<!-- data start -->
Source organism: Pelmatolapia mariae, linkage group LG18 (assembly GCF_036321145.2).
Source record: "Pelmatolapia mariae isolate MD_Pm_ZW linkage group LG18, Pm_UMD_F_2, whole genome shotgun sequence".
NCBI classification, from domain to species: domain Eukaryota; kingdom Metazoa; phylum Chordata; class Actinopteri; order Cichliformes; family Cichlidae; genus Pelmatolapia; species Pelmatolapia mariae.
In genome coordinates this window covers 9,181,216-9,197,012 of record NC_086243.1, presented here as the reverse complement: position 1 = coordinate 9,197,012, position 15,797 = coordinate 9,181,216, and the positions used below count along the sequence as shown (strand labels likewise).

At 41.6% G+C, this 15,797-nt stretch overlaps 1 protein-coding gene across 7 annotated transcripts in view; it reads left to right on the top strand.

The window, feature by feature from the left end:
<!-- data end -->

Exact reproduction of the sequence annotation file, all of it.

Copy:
Source organism: Pelmatolapia mariae, linkage group LG18 (assembly GCF_036321145.2).
Source record: "Pelmatolapia mariae isolate MD_Pm_ZW linkage group LG18, Pm_UMD_F_2, whole genome shotgun sequence".
NCBI classification, from domain to species: domain Eukaryota; kingdom Metazoa; phylum Chordata; class Actinopteri; order Cichliformes; family Cichlidae; genus Pelmatolapia; species Pelmatolapia mariae.
In genome coordinates this window covers 9,181,216-9,197,012 of record NC_086243.1, presented here as the reverse complement: position 1 = coordinate 9,197,012, position 15,797 = coordinate 9,181,216, and the positions used below count along the sequence as shown (strand labels likewise).

At 41.6% G+C, this 15,797-nt stretch overlaps 1 protein-coding gene across 7 annotated transcripts in view; it reads left to right on the top strand.

The window, feature by feature from the left end: